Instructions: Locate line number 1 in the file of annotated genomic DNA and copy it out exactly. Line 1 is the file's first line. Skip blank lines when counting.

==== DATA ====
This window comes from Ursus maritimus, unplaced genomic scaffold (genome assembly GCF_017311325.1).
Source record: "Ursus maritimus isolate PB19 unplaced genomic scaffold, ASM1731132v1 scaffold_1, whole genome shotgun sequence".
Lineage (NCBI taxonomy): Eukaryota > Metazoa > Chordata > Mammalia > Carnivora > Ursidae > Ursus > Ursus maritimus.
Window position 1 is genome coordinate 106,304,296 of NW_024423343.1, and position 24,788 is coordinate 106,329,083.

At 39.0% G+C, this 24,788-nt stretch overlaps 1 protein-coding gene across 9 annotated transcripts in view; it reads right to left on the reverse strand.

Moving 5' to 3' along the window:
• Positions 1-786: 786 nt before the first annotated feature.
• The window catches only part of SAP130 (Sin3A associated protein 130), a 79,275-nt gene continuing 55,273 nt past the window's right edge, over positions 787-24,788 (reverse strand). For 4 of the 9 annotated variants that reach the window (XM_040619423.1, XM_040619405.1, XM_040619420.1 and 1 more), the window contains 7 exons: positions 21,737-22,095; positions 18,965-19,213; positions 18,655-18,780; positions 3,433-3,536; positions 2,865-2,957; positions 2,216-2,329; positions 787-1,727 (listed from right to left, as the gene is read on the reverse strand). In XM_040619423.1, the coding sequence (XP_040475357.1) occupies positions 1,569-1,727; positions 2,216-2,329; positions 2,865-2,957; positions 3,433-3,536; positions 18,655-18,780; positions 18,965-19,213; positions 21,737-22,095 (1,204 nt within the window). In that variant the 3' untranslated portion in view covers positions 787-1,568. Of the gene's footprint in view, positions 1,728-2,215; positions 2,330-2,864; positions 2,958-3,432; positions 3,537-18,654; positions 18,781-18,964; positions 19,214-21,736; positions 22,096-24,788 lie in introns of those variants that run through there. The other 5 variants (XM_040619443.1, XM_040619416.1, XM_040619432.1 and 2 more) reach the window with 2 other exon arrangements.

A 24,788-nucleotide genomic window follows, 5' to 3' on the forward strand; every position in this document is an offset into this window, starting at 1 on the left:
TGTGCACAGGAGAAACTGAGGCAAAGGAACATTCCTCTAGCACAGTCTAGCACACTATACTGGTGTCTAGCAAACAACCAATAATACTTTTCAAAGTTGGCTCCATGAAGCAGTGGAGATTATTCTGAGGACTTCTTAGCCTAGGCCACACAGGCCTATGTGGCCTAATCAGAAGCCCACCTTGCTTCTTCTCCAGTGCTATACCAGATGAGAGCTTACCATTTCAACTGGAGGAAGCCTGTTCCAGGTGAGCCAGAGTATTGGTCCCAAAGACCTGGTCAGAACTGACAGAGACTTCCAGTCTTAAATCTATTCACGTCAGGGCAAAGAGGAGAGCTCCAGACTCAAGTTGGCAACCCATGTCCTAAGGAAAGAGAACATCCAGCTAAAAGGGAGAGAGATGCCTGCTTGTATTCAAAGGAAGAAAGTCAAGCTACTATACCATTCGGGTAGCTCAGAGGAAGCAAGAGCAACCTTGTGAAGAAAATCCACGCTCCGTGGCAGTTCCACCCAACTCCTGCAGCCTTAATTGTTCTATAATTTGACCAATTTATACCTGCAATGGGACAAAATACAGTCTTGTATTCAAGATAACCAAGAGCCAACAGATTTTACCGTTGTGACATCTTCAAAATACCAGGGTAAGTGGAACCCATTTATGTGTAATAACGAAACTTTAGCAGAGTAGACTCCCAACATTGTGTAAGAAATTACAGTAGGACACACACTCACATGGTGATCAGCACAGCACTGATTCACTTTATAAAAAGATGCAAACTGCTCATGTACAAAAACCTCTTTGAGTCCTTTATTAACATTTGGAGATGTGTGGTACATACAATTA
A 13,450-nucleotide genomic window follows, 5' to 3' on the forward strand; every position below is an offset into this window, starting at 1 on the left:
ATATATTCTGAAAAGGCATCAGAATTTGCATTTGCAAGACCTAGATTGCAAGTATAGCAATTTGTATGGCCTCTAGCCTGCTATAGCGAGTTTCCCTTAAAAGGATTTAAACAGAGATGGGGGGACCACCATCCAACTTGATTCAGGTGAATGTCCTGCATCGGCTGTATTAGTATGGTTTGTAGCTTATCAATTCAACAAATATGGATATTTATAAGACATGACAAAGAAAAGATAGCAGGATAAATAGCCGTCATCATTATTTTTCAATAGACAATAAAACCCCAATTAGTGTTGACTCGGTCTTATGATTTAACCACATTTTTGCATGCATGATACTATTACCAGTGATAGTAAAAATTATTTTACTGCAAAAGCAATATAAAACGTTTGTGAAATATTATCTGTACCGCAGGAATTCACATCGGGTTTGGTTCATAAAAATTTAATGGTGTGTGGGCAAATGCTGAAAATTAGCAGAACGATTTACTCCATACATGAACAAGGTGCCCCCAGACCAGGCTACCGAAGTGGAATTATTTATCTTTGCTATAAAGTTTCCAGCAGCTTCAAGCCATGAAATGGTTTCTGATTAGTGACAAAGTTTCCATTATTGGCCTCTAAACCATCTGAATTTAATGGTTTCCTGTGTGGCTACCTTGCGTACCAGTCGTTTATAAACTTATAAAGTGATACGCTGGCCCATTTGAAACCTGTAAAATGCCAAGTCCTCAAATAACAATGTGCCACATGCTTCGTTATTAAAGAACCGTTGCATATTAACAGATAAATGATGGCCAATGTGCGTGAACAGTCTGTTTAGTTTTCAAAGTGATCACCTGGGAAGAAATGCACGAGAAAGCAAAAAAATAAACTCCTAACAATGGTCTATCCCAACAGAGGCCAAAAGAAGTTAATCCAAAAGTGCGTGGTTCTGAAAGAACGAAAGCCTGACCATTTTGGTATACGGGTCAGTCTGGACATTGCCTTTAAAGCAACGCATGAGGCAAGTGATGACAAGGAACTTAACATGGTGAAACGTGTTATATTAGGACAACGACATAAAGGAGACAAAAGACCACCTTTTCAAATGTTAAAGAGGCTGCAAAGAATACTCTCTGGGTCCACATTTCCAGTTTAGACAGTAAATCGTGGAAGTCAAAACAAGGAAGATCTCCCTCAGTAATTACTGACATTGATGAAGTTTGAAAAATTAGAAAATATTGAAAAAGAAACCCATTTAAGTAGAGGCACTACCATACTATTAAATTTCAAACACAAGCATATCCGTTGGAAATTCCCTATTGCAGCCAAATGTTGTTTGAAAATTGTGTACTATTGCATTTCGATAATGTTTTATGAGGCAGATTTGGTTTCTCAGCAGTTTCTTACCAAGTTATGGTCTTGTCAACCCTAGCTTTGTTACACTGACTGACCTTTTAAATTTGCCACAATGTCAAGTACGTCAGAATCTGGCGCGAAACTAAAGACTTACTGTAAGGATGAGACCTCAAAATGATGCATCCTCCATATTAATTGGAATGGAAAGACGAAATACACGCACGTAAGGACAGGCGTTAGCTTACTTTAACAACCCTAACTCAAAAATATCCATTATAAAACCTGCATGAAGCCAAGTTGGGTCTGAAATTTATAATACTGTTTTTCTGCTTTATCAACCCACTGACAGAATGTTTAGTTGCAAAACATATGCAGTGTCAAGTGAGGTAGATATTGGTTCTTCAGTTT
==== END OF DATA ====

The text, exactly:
This window comes from Ursus maritimus, unplaced genomic scaffold (genome assembly GCF_017311325.1).